Thu June 28, 2012
Local Aspiring Jazz Pianist Heads Off to Berklee
The name “Wes Powell” is probably an unfamiliar one to many of you. He’s a recent high school grad and a local jazz pianist heading off to the alma mater of some of this year’s Jazz Festival headliners including Esperanza Spaulding. As WXXI’s Helene Biandudi reports, this future Berklee College of Music grad, is just a small-town kid, with big city dreams.
“I don’t think music’s as great as people think it is,” said Wes Powell.
Don’t let the jazz pianist fool you, he loves music. But his views on it are more like those of an old wise man instead of a recent high school graduate.
“I try and apply my life experiences to my music instead of allowing the music to dictate my life.” Powell said. “Without music there can be life, but without life there can't be music.”
Powell is a small-town boy. He grew up in the Ontario County Village of Manchester and attended Red Jacket High School. The son of a Baptist minister, he developed his musical ear as a young kid listening to his parents play everything from Earth, Wind & Fire to Mozart.
“So that kind of ignited the fire but what really got me into piano was when my mom started giving me lessons in 2nd grade,” said Powell. “I mean I did it to please my mom really, I didn’t really get interested until 8th grade.”
That’s when he was hired as the entertainment for a Christmas party. He got a hundred bucks for playing the piano. And he says life as he knew it was never the same.
“When you’re in 8th grade and you get a check for $100 for 2 hours of work which felt effortless that really inspired me.” Powell said. “And I remember that night I was so excited I could barely fall asleep and I realized you know I could make a living playing piano.”
“What caught our attention was the touch that he said,” said Darryl Powell.
He said he and his wife knew early on their son had a gift.
“It wasn’t the typical learn and bang at it and play but there was feeling and emotion and he was delicate where he was supposed to be and rowdy where he was supposed to be,” Darryl Powell said.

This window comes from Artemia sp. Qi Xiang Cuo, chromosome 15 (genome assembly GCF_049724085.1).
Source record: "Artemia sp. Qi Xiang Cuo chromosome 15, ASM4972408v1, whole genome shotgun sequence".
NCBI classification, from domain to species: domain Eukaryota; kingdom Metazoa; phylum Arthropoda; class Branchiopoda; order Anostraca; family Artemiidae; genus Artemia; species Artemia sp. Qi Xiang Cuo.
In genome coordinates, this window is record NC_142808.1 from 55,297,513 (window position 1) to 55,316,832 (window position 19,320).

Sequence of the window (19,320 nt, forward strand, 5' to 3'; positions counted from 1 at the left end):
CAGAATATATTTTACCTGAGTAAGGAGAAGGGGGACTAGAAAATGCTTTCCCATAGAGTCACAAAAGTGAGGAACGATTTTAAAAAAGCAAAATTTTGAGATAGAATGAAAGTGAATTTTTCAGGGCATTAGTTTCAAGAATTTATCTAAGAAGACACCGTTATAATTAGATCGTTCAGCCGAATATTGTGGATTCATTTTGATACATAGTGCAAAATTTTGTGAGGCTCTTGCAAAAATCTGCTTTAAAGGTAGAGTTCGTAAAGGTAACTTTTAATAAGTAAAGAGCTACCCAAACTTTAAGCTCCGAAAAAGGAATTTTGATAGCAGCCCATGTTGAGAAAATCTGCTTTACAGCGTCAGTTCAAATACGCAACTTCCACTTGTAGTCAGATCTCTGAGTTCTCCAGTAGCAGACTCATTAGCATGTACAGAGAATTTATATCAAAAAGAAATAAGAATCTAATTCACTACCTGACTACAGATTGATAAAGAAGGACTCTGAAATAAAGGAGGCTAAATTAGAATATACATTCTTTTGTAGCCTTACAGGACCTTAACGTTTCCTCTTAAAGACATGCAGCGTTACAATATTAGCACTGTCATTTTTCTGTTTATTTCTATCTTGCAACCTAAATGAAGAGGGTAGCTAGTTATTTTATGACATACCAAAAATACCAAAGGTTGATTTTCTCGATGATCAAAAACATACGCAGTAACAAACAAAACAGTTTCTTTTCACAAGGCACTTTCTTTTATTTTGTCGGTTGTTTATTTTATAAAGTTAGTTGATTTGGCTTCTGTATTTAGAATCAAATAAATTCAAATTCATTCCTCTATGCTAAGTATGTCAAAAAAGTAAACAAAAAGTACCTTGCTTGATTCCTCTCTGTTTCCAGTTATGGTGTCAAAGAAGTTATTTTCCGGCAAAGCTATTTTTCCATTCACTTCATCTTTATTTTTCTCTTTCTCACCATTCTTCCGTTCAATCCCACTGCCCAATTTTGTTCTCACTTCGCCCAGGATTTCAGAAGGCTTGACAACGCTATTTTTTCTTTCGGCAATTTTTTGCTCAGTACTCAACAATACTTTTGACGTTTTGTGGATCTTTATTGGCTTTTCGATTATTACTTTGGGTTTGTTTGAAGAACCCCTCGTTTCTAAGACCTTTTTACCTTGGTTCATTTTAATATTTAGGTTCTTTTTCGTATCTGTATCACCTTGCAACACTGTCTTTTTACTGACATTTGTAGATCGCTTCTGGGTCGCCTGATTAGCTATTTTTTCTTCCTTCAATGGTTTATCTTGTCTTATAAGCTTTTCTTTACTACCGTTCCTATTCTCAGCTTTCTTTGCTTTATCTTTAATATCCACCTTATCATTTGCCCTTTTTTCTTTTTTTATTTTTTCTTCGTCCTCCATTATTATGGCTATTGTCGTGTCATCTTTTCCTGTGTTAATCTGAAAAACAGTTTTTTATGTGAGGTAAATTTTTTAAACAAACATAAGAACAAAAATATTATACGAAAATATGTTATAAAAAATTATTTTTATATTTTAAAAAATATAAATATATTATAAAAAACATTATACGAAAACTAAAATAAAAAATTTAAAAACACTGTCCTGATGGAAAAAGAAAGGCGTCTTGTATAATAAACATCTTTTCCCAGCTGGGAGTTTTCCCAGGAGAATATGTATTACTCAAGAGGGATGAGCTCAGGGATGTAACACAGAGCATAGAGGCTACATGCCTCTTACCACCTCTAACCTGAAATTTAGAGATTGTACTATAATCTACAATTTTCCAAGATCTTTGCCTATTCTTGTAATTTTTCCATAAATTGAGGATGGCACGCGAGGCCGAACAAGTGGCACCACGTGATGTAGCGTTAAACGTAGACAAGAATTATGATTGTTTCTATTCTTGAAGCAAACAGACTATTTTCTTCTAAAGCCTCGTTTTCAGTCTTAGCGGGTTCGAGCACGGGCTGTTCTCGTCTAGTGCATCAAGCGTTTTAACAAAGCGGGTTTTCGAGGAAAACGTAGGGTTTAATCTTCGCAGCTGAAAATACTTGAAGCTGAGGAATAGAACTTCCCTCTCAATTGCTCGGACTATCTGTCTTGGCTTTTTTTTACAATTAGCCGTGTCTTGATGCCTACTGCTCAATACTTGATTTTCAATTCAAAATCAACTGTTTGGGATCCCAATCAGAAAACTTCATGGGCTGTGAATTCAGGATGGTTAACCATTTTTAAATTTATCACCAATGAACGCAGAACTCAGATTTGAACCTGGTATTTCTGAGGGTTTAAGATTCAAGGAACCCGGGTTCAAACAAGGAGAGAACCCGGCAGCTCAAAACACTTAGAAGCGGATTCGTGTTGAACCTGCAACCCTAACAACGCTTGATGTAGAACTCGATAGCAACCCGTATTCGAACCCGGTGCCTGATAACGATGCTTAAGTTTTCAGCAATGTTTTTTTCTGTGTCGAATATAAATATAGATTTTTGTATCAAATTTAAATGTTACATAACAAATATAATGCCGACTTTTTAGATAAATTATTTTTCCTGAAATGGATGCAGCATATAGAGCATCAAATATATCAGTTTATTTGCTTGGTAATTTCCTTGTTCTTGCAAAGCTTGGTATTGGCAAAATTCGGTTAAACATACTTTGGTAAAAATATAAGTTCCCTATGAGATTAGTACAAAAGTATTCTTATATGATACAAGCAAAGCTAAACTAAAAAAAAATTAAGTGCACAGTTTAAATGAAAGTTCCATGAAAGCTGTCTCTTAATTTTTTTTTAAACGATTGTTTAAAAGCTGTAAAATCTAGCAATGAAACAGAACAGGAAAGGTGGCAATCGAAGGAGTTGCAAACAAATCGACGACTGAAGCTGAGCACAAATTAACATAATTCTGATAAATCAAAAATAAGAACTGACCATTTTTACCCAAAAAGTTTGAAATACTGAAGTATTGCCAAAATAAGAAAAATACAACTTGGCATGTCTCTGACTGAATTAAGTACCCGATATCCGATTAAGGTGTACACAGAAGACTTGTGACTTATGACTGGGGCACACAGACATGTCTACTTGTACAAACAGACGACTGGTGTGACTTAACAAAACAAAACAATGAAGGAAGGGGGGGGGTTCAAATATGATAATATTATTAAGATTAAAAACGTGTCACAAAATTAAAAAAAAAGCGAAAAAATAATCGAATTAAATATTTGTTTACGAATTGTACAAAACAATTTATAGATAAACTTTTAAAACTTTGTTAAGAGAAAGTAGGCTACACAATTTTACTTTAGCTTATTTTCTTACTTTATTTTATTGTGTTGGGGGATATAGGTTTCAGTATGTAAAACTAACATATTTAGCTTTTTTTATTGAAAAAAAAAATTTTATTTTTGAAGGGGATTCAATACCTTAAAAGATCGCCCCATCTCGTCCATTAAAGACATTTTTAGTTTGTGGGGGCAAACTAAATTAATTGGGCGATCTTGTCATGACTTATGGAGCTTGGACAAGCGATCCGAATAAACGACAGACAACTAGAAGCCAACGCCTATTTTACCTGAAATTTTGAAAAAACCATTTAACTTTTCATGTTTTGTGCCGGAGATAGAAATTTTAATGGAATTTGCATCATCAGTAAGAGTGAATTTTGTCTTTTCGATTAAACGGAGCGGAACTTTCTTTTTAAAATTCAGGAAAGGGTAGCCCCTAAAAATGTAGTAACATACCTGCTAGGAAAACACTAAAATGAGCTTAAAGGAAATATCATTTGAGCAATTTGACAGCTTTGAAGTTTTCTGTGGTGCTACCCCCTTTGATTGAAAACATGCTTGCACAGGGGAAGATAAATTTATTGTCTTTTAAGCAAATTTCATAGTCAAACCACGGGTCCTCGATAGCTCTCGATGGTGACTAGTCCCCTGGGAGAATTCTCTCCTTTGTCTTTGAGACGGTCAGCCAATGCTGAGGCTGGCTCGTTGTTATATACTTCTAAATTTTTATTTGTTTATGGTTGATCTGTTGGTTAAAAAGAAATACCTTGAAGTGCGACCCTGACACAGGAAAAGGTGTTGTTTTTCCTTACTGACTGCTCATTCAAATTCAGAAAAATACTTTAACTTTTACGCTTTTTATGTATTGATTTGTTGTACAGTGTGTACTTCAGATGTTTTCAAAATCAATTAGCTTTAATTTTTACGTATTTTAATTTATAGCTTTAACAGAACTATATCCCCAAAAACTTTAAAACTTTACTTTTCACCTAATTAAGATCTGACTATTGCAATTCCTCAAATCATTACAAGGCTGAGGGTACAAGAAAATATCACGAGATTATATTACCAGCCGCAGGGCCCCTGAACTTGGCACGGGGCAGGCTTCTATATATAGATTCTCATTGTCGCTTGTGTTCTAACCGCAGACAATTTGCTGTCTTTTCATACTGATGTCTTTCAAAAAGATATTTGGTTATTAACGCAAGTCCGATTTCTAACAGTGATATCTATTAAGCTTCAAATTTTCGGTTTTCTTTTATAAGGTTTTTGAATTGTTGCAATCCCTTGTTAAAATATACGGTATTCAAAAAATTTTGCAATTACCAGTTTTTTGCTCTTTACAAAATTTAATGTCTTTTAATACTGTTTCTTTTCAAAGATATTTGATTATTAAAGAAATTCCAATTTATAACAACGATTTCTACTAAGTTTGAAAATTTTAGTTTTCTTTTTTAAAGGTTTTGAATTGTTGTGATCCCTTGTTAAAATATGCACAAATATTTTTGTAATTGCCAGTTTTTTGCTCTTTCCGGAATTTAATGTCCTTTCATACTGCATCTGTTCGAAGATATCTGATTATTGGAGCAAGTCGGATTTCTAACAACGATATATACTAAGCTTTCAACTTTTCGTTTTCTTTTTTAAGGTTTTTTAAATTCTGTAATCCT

Paul Hofmann is the chairman of the jazz department at the Eastman Community Music School. He’s also Powell’s most recent teacher.
“His enthusiasm for music is off the charts,” said Hofmann. “His love of music is just great and that's something you can't really teach you just hope that you can help to foster it, you can help to introduce people to inspiring people like, like whoever, Duke Ellington, Miles Davis, Chick Corea.”
And it worked. The young pianist says he learned preciseness from Chick Corea and how to improvise from Keith Jarrett. But it’s Paul Hofmann that Powell credits for what he calls his “jazz explosion.”
“He didn’t’ just teach me the people I should listen to, but he taught me how to explore, how to go beyond and when new musicians, new artists arrive, how to evaluate them properly. How to take from their work,” Powell said. “He taught me how to take the beauty from anything and disregard the rest.”
Later this summer, Wes Powell is packing his bags and heading off to the big city. He’ll be a freshman at the renowned Berklee College of Music in Boston.
“I’m scared of the culture shock and learning to interact with people cause it’s so much different there than I’m sure it is back in back at home,” said Powell.
But the small-town jazz pianist says he’s excited he’ll finally be around peers who share his passion.
“There’s nobody in my school district, there’s nobody in my area who really plays I guess to the extent that I do,” Powell said. “To walk out of my dorm room walk down the hall and knock down the hall and say “who plays drums” and someone raises their hand and we say let’s go jam and then we do, ahhh, I’m looking forward to that.”
He’s also looking forward to mapping out his future options while at Berklee, which of course include winning a Grammy. It just so happens 99 Berklee grads have received the award.
“That is something I would want to put in my bio, that I won a Grammy but I don't know if that'd be for performance sake or producer sake,”said Powell.
Luckily, he’s got some time to decide. But Powell says no matter what the future holds, thanks to what he’s learned as a jazz pianist, he’ll be ready to roll with it.”
“It’s improvisational…it allows you to be more ready to accept situations that you're not prepared for cause you can improvise,” Powell said. “And that's kinda a good analogy for life. If you know how to improvise you can get through any situation.”